UN chief Antonio Guterres has called for civilians to be protected as the battle for the Iraqi city of Mosul continues. His visit comes amid a growing humanitarian crisis caused by the fighting.
UN Secretary General Antonio Guterres arrived in Iraq on Thursday in a visit aimed at assessing the growing humanitarian crisis as Iraqi and allied forces, backed by US-led airstrikes, fight to recapture the northern city of Mosul from extremist "Islamic State" (IS) militants.
A spokesman for the UN Assistance Mission to Iraq (UNAMI) said Guterres would meet the Iraqi president, prime minister and parliamentary speaker before heading north to visit camps sheltering people displaced by the Mosul conflict.
The fight to retake the city has triggered a number of humanitarian concerns, with more than 350,000 people fleeing the battle since the government offensive on Mosul began in October, according to UN figures.
Many civilians remain
Officials and witnesses say that airstrikes during the operation to take the western part of the city, which started last month, have also taken a devastating toll on civilians who have remained.
The US-led coalition that has been carrying out strikes against IS says it "probably" played a role in reported civilian deaths in west Mosul.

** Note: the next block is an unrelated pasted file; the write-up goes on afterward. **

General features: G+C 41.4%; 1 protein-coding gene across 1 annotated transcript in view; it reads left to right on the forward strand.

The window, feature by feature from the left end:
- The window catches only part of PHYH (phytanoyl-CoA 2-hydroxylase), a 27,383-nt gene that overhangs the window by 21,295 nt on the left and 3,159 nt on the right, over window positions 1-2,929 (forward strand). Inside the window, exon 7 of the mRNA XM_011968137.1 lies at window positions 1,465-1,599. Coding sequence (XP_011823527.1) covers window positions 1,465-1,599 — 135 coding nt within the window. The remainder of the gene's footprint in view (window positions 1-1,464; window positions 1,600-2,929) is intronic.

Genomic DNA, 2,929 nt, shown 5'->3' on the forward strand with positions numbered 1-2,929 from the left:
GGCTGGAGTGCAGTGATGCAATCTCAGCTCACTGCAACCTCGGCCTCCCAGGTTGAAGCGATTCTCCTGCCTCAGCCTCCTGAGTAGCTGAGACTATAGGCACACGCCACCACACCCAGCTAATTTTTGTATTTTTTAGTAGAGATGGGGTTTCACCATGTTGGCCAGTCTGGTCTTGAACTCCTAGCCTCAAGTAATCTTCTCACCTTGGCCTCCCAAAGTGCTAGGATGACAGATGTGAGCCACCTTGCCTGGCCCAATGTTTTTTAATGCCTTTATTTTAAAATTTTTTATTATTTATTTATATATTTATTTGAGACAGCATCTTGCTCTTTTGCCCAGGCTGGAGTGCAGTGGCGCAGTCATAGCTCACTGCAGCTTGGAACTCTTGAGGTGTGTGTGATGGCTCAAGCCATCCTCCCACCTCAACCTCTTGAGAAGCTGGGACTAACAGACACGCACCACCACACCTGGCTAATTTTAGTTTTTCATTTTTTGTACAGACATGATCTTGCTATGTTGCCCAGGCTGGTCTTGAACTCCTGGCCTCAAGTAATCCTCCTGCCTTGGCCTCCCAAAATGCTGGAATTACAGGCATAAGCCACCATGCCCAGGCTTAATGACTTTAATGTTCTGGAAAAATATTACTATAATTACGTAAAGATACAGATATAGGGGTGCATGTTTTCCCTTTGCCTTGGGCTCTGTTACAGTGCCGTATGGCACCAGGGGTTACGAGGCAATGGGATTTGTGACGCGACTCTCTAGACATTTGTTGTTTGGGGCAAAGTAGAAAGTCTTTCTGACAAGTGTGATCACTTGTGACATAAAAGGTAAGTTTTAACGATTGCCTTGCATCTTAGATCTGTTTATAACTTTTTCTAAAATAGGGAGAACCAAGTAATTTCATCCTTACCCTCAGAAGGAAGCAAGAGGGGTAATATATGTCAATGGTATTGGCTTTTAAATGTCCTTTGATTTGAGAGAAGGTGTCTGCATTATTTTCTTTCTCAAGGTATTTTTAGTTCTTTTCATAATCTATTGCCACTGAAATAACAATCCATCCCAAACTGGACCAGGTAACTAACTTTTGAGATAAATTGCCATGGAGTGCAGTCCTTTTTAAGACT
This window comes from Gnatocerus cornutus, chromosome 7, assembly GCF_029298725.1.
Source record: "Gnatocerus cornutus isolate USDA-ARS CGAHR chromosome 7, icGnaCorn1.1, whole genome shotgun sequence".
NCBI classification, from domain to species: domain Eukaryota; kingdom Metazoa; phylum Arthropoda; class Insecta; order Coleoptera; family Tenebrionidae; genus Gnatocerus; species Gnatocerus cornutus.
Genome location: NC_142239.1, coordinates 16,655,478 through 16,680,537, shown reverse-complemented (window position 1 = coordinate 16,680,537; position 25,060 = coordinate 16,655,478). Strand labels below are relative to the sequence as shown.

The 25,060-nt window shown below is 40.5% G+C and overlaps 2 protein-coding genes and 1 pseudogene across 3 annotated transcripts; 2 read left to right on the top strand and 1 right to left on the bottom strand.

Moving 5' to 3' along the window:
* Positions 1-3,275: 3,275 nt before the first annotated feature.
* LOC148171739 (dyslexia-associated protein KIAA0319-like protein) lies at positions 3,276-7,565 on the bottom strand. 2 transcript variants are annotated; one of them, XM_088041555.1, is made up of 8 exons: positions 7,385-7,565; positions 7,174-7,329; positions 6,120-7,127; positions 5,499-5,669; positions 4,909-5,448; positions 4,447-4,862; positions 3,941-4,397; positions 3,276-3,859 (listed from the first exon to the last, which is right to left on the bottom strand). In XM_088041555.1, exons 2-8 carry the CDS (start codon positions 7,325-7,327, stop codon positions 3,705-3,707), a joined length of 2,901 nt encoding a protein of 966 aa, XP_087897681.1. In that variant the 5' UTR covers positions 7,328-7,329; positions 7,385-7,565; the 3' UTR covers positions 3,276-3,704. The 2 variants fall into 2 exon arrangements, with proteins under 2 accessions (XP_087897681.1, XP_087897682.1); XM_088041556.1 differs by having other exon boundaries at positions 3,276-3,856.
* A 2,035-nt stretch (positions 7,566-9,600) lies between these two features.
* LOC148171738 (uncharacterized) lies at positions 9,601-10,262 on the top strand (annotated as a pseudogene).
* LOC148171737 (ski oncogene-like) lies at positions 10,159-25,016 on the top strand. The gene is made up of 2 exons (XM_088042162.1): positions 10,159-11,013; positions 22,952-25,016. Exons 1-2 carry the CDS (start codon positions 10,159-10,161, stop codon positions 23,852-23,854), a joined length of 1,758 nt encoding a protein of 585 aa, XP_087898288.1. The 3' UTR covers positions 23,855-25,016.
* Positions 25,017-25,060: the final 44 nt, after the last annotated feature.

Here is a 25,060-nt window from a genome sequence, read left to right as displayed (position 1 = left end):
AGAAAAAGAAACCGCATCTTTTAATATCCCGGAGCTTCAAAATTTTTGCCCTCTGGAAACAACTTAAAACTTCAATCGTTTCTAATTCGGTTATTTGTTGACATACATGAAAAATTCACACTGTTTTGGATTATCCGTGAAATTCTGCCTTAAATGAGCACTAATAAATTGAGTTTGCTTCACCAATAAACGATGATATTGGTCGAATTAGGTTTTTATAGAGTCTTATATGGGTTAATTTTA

The UN said earlier this month that some 600,000 civilians were still in west Mosul, with 400,000 of them trapped in the Old City, a maze of narrow lanes that is making it hard for the Iraqi forces to avoid close combat with the extremists.
Amnesty International's Donatella Rovera recently said the high civilian death toll in eastern Mosul, which was retaken by government forces in January, suggested that there, too, the coalition "failed to take adequate precautions to prevent civilian deaths, in flagrant violation of international humanitarian law."
Camps have been set up around the city to provide shelter for the displaced, while others are staying in makeshift conditions with relatives, renting accommodation or living in unfinished buildings.
IS overran large swaths of territory north and west of the Iraqi capital, Baghdad, in 2014. But Iraqi forces, with the backing of the US-led airstrikes, have since recaptured much of the area.
tj/sms (AFP, AP)